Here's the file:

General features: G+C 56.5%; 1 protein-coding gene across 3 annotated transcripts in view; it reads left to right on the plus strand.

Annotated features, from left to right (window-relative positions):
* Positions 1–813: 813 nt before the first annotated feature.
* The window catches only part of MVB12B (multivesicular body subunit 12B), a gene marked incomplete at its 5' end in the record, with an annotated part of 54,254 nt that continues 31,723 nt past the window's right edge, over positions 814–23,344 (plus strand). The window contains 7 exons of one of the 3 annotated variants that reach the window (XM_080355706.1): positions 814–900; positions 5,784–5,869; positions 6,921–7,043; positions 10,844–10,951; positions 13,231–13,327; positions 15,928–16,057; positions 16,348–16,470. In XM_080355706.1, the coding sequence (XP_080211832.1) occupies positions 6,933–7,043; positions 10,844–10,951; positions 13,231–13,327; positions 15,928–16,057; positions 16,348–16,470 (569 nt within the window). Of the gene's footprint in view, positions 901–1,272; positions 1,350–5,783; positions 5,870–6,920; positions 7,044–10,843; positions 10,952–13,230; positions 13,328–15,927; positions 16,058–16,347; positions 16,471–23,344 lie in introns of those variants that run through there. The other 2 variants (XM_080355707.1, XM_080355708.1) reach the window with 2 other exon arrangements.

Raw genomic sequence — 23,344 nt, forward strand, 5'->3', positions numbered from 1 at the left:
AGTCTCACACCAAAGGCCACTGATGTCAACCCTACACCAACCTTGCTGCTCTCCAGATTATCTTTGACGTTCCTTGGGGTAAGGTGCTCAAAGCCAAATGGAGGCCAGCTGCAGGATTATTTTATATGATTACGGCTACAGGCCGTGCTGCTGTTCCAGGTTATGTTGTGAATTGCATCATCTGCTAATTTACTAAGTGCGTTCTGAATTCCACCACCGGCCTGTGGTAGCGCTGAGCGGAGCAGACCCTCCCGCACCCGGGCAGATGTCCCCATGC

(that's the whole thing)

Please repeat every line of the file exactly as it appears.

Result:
General features: G+C 56.5%; 1 protein-coding gene across 3 annotated transcripts in view; it reads left to right on the plus strand.

Annotated features, from left to right (window-relative positions):
* Positions 1–813: 813 nt before the first annotated feature.
* The window catches only part of MVB12B (multivesicular body subunit 12B), a gene marked incomplete at its 5' end in the record, with an annotated part of 54,254 nt that continues 31,723 nt past the window's right edge, over positions 814–23,344 (plus strand). The window contains 7 exons of one of the 3 annotated variants that reach the window (XM_080355706.1): positions 814–900; positions 5,784–5,869; positions 6,921–7,043; positions 10,844–10,951; positions 13,231–13,327; positions 15,928–16,057; positions 16,348–16,470. In XM_080355706.1, the coding sequence (XP_080211832.1) occupies positions 6,933–7,043; positions 10,844–10,951; positions 13,231–13,327; positions 15,928–16,057; positions 16,348–16,470 (569 nt within the window). Of the gene's footprint in view, positions 901–1,272; positions 1,350–5,783; positions 5,870–6,920; positions 7,044–10,843; positions 10,952–13,230; positions 13,328–15,927; positions 16,058–16,347; positions 16,471–23,344 lie in introns of those variants that run through there. The other 2 variants (XM_080355707.1, XM_080355708.1) reach the window with 2 other exon arrangements.

Raw genomic sequence — 23,344 nt, forward strand, 5'->3', positions numbered from 1 at the left:
AGTCTCACACCAAAGGCCACTGATGTCAACCCTACACCAACCTTGCTGCTCTCCAGATTATCTTTGACGTTCCTTGGGGTAAGGTGCTCAAAGCCAAATGGAGGCCAGCTGCAGGATTATTTTATATGATTACGGCTACAGGCCGTGCTGCTGTTCCAGGTTATGTTGTGAATTGCATCATCTGCTAATTTACTAAGTGCGTTCTGAATTCCACCACCGGCCTGTGGTAGCGCTGAGCGGAGCAGACCCTCCCGCACCCGGGCAGATGTCCCCATGC